Implementation of the Markets in Financial Instruments Directive (MiFID) II is roughly 15 months away, and with it comes a burning question: Will the US and Europe be able to come to a mutual recognition of regulations for the swaps market?
Douglas Friedman, general counsel for Tradeweb Markets, said the problem originates from assumptions by many that because the U.S. started earlier than Europe on swaps trading reform, European regulations would largely mirror what the U.S. did.
The two sides have fundamental differences in how they’re approaching getting better transparency in the market, according to Friedman. In Europe, the focus is on data and size threshold; in the U.S., it’s based on protocols.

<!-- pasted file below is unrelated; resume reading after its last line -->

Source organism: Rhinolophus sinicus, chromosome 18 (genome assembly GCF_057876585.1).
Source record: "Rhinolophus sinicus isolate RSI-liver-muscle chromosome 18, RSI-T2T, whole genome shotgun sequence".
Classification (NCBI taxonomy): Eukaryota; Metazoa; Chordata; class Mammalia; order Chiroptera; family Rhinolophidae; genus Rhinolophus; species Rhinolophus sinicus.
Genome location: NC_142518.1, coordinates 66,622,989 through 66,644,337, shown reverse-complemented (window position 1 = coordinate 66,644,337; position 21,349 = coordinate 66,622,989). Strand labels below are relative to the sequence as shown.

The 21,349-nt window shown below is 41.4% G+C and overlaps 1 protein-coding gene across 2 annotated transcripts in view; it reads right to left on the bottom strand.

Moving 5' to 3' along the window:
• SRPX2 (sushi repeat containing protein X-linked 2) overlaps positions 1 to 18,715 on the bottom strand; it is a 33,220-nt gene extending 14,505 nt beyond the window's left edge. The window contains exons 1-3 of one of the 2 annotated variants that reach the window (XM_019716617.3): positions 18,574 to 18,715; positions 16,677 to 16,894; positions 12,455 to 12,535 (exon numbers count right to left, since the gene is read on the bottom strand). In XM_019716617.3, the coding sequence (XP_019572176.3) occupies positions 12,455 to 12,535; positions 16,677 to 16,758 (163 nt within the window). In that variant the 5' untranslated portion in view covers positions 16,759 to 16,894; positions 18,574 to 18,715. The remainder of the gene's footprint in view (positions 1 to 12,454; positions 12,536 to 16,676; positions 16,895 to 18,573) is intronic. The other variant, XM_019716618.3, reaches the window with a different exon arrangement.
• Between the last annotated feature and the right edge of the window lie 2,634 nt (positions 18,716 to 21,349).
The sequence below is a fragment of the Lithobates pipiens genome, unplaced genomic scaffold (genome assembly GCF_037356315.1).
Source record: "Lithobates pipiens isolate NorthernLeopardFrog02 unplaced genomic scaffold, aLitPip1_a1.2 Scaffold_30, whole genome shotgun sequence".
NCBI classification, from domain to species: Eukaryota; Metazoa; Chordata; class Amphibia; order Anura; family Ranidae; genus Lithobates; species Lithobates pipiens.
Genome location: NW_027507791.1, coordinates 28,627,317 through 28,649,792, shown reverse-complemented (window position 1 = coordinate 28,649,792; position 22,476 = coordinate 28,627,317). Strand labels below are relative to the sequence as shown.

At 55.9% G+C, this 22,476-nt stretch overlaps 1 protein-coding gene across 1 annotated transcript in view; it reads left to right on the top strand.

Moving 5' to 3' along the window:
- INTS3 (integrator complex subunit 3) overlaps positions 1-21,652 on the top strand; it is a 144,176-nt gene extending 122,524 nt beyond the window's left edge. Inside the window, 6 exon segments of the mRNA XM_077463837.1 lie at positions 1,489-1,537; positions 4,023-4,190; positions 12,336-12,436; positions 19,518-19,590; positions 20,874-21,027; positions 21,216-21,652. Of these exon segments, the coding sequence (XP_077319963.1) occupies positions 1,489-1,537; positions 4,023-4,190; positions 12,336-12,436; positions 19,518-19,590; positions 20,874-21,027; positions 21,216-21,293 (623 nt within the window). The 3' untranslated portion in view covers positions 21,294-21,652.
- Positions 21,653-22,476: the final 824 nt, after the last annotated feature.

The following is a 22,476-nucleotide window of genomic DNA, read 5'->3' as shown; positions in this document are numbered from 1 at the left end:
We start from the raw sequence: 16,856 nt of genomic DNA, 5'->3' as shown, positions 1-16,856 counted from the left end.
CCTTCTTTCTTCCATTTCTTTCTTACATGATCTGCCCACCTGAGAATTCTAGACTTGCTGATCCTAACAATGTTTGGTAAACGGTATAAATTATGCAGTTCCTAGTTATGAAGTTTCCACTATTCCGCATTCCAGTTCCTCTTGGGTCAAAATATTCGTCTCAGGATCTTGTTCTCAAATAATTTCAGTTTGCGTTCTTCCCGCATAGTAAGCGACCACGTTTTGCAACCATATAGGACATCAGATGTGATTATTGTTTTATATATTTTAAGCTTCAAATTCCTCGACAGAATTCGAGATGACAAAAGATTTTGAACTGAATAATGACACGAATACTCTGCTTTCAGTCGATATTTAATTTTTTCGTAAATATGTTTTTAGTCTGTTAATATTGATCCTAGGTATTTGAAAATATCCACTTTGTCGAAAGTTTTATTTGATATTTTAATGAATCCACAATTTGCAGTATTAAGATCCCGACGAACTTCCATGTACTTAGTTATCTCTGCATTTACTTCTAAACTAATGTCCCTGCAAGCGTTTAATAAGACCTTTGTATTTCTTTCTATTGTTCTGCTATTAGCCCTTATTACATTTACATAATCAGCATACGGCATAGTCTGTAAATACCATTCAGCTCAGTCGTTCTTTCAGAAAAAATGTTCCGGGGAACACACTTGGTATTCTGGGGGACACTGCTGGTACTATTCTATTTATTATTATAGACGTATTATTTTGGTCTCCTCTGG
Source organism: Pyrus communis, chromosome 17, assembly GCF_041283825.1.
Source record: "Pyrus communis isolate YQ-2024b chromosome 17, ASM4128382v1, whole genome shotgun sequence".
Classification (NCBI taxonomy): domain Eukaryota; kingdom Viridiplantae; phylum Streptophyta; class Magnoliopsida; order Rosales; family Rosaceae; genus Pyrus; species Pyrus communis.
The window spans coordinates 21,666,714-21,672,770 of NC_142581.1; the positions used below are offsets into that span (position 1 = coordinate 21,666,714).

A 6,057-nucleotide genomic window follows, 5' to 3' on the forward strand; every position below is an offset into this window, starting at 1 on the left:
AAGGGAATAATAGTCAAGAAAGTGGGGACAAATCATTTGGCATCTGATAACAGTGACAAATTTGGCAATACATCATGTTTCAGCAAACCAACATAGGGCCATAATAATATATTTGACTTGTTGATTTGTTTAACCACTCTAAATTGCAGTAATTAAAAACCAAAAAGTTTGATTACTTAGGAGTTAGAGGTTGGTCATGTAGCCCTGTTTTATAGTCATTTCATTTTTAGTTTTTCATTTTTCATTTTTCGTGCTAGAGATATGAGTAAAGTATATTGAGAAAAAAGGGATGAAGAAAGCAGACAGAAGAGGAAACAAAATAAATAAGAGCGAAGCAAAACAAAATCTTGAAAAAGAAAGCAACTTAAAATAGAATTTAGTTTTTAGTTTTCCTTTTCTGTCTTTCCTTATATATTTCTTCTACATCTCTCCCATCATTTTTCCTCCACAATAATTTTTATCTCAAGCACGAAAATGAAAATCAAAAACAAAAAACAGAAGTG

“In the absence of some mutual-recognition regime and some level of harmonization, there are going to be some real issues come January of 2017,” said Friedman at SEFCON VI in New York. “When you think about a U.S. person who is sitting in Europe ─ Where do they trade? How do they trade? ─ I think it’s going to really be a tall order. I think that’s why the regulators have struggled so much to find common ground, because, frankly, they look at it differently.”
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